March 12th, 2016, 04:03 PM  #1 
Senior Member Joined: Nov 2015 From: Alabama Posts: 140 Thanks: 17 Math Focus: Geometry, Trigonometry, Calculus  Force of Attraction between ions
I got a very interesting questions on my mock general chemistry exam on Friday. It says "If you double the distance between two ions the force of attraction between them is multiplied by what?" I went with 2. The correct answer is 1/4. I would love to know why I am totally wrong? I would think the two ions would be trying harder to stay together, and therefore the force would double. But 1/4 does not make any sense to me. Thanks!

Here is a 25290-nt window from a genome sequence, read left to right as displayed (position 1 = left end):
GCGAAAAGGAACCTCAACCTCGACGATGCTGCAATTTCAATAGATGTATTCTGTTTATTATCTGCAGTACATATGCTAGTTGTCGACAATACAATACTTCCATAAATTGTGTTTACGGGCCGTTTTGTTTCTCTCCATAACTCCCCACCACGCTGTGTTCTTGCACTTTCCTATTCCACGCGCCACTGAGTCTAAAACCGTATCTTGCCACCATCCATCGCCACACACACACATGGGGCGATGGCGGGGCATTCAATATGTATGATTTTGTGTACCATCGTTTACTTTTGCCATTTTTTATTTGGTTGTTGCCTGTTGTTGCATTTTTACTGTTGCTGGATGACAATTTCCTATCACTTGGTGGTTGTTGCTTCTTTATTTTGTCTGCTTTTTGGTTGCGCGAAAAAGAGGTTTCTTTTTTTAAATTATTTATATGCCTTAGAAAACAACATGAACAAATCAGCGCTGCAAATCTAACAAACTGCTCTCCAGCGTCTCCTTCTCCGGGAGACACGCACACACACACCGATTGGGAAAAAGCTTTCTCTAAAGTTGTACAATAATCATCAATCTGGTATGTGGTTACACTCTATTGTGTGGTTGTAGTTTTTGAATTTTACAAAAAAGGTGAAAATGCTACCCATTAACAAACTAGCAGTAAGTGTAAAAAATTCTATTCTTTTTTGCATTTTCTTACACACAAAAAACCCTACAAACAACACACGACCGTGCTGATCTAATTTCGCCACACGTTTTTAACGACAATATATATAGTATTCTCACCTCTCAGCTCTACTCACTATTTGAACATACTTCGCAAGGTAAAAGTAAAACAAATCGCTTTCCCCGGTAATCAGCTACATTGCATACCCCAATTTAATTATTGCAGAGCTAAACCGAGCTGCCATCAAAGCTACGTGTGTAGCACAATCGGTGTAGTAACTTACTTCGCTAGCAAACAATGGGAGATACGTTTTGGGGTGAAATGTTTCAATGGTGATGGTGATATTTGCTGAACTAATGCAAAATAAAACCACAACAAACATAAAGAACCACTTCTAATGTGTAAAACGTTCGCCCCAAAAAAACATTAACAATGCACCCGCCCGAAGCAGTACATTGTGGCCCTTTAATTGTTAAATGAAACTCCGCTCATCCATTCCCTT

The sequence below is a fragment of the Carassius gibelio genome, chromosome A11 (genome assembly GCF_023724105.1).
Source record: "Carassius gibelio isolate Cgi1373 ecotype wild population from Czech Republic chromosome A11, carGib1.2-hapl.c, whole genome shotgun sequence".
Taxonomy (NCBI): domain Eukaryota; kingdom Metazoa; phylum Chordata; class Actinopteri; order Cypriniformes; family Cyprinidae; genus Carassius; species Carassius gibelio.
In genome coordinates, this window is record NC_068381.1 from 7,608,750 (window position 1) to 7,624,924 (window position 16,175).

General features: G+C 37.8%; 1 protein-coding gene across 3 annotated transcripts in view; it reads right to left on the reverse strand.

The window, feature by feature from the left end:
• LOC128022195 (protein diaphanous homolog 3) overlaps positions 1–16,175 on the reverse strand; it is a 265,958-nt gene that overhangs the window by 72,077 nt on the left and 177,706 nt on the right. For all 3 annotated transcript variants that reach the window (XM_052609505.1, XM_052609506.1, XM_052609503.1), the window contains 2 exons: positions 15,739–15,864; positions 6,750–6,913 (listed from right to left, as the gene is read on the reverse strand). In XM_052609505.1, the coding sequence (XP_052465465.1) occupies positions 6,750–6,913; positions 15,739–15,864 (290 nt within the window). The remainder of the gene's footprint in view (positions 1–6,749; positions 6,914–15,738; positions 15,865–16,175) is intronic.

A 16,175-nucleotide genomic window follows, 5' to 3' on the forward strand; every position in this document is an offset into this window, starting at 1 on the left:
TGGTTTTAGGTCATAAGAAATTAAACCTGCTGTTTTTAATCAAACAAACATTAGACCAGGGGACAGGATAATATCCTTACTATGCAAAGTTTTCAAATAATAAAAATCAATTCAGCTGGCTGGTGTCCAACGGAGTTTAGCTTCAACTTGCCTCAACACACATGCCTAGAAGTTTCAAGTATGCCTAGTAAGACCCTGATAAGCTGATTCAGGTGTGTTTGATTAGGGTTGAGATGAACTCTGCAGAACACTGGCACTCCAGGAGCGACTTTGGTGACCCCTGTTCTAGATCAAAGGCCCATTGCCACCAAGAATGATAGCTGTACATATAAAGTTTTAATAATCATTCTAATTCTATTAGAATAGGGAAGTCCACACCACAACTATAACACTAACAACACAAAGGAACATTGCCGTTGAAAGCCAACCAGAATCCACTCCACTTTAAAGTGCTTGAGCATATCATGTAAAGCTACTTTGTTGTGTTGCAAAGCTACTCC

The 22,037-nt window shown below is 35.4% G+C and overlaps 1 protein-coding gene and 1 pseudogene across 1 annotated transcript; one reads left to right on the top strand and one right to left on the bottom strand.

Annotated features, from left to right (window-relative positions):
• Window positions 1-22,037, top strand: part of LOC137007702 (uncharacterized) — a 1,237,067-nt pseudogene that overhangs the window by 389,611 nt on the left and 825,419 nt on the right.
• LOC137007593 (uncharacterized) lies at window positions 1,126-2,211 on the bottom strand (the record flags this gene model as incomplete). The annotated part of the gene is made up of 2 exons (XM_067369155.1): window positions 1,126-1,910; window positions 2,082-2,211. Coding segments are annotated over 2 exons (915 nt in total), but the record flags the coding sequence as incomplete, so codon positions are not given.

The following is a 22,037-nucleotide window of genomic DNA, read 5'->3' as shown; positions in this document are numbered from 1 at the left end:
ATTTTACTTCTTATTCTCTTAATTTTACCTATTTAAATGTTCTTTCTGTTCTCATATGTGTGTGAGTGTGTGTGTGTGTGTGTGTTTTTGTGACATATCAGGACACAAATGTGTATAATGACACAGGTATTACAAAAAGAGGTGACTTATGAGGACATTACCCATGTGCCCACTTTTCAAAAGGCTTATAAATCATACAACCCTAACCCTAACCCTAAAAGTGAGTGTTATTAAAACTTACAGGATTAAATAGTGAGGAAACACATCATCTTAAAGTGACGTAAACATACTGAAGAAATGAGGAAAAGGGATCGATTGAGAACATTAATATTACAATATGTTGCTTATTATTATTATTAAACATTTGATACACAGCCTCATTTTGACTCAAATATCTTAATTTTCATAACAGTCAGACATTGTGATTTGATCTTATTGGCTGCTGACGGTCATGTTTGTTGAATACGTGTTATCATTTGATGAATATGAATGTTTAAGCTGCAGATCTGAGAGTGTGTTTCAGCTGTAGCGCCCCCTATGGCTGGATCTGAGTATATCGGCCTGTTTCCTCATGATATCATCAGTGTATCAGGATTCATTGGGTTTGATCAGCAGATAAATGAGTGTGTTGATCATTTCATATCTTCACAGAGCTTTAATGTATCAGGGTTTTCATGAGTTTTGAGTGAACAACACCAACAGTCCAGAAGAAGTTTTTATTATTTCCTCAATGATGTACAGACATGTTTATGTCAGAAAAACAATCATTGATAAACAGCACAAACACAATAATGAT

March 12th, 2016, 06:40 PM  #2 
Math Team Joined: Jul 2011 From: Texas Posts: 2,625 Thanks: 1306 
Elecctrostatic force follows the inverse square law, it is inversely proportional to the square of the distance between the two charges. $F \, \alpha \, \dfrac{1}{d^2}$ double the distance, $d$ ... $\dfrac{1}{(2d)^2} = \dfrac{1}{4d^2} = \dfrac{1}{4} \cdot \dfrac{1}{d^2} \, \alpha \, \dfrac{1}{4} \cdot F$ 
March 12th, 2016, 06:47 PM  #3  
Senior Member Joined: Nov 2015 From: Alabama Posts: 140 Thanks: 17 Math Focus: Geometry, Trigonometry, Calculus  Quote:
 

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